VAN SUSTEREN: All right. In...

BERGIN: But my main -- I'm sorry. But my main goal is for all of this to just be done and get over with, to tell the truth, so John and Carolyn could rest in peace, so I could get on with my life and get on with my family, all right, and so the Kennedys could stop hurting and the Bessettes could stop hurting. I know...

VAN SUSTEREN: All right. Let me just stop you for a second. I understand -- and I -- I don't have a whole of time. I'm curious about different things in the book.

In the book, you portray her as very coy with you. Even you have this sort of (UNINTELLIGIBLE) meow that you go back and forth with each other when you see each other in intimate times. Tell me did she love you or did she love John F. Kennedy, Jr.?

BERGIN: At what point? I mean...

VAN SUSTEREN: During her -- during her marriage when she was making trips to California.

BERGIN: OK. Well...

VAN SUSTEREN: She made at least two trips to California to see you.

BERGIN: Right. Well, Carolyn and I had this intense relationship before John came along, and he was pursuing her when she was my girlfriend. So, when she was married, I don't know. She didn't talk about her marriage.

And you know what? I don't look at it as an affair. I was living out in Los Angeles. She lived in New York. Her and I still remained friends. We had -- we both...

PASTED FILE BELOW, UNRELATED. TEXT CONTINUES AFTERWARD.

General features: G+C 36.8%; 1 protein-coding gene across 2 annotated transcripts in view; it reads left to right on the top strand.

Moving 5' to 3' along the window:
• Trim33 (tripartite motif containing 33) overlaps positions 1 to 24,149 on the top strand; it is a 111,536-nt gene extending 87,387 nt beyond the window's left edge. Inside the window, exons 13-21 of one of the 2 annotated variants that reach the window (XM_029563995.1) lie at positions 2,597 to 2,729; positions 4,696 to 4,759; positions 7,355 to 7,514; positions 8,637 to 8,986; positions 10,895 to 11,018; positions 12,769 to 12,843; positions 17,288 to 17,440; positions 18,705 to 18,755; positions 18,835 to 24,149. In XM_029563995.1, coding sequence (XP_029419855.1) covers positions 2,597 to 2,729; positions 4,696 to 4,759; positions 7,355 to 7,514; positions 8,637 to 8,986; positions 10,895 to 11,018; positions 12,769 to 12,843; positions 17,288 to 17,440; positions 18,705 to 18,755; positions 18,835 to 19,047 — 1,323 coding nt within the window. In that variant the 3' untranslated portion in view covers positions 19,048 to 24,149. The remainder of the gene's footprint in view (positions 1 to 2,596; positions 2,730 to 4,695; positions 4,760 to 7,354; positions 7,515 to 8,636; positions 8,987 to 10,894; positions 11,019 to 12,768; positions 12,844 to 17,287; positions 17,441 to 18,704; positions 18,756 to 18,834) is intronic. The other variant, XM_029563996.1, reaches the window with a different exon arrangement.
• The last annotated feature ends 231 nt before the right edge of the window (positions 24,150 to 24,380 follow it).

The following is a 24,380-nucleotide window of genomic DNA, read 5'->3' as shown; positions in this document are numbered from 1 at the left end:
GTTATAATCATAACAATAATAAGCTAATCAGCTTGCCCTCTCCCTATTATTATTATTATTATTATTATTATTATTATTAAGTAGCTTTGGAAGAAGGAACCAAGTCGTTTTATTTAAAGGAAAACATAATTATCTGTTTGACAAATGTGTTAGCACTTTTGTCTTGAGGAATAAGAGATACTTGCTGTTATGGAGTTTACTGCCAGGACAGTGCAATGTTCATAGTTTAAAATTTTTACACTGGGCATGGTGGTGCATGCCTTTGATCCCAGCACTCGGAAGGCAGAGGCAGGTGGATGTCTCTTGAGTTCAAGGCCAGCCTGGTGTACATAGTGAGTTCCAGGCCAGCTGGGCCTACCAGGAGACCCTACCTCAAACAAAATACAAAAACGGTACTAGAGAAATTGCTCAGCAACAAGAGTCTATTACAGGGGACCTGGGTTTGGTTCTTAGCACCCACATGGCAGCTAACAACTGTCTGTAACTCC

VAN SUSTEREN: But it was more than friends. I mean you write about it.

BERGIN: It was. It was. It was more than friends. It was more than friends. But we were so far away from each other, I saw her a handful of times over a period of two years, and she was -- she was going through a lot of stuff, and she came to me as a friend. She didn't come to me as a lover. She came to me as a friend, and then stuff happened, and it grew, and it grew, and then it just got out of control.

VAN SUSTEREN: So how -- how do you -- are you over Carolyn Bessette?

BERGIN: Yes, I -- yes, I'm over her. I mean she's -- she's been -- she passed away five years ago. I didn't talk to her a year and a half before that or whatever. She was my friend, and I was heartbroken when she passed away.

She's my friend, and I can't stand to see the whole world just attack her because now all this new information about the relationship was on the rocks and her having an affair with me. It just -- it just -- you know, it's just all wrong, and you know...